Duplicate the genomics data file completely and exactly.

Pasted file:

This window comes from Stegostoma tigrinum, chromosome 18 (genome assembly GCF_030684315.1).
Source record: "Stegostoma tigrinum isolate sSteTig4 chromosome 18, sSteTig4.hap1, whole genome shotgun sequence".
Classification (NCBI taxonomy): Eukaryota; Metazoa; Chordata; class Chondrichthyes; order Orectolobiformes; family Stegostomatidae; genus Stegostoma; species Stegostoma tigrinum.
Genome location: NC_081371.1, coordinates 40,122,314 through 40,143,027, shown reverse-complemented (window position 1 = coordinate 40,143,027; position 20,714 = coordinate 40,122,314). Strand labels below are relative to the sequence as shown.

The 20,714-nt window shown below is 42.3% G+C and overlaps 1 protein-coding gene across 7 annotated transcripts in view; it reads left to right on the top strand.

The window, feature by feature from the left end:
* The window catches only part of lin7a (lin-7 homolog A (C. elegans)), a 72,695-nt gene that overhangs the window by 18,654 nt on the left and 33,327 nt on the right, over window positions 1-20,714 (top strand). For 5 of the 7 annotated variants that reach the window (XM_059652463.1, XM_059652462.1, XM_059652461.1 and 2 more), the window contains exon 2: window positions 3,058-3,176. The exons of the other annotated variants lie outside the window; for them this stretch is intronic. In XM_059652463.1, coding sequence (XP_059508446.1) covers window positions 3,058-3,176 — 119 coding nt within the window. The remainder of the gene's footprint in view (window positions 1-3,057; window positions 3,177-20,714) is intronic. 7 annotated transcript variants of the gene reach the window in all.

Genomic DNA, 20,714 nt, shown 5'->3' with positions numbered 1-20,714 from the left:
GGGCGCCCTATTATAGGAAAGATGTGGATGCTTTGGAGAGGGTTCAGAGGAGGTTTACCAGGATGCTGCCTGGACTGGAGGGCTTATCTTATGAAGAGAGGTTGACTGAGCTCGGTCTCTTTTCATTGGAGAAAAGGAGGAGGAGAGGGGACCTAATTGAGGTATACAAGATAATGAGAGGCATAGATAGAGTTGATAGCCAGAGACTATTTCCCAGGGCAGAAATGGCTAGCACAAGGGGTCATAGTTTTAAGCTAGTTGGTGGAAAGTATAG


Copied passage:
This window comes from Stegostoma tigrinum, chromosome 18 (genome assembly GCF_030684315.1).
Source record: "Stegostoma tigrinum isolate sSteTig4 chromosome 18, sSteTig4.hap1, whole genome shotgun sequence".
Classification (NCBI taxonomy): Eukaryota; Metazoa; Chordata; class Chondrichthyes; order Orectolobiformes; family Stegostomatidae; genus Stegostoma; species Stegostoma tigrinum.
Genome location: NC_081371.1, coordinates 40,122,314 through 40,143,027, shown reverse-complemented (window position 1 = coordinate 40,143,027; position 20,714 = coordinate 40,122,314). Strand labels below are relative to the sequence as shown.

The 20,714-nt window shown below is 42.3% G+C and overlaps 1 protein-coding gene across 7 annotated transcripts in view; it reads left to right on the top strand.

The window, feature by feature from the left end:
* The window catches only part of lin7a (lin-7 homolog A (C. elegans)), a 72,695-nt gene that overhangs the window by 18,654 nt on the left and 33,327 nt on the right, over window positions 1-20,714 (top strand). For 5 of the 7 annotated variants that reach the window (XM_059652463.1, XM_059652462.1, XM_059652461.1 and 2 more), the window contains exon 2: window positions 3,058-3,176. The exons of the other annotated variants lie outside the window; for them this stretch is intronic. In XM_059652463.1, coding sequence (XP_059508446.1) covers window positions 3,058-3,176 — 119 coding nt within the window. The remainder of the gene's footprint in view (window positions 1-3,057; window positions 3,177-20,714) is intronic. 7 annotated transcript variants of the gene reach the window in all.

Genomic DNA, 20,714 nt, shown 5'->3' with positions numbered 1-20,714 from the left:
GGGCGCCCTATTATAGGAAAGATGTGGATGCTTTGGAGAGGGTTCAGAGGAGGTTTACCAGGATGCTGCCTGGACTGGAGGGCTTATCTTATGAAGAGAGGTTGACTGAGCTCGGTCTCTTTTCATTGGAGAAAAGGAGGAGGAGAGGGGACCTAATTGAGGTATACAAGATAATGAGAGGCATAGATAGAGTTGATAGCCAGAGACTATTTCCCAGGGCAGAAATGGCTAGCACAAGGGGTCATAGTTTTAAGCTAGTTGGTGGAAAGTATAG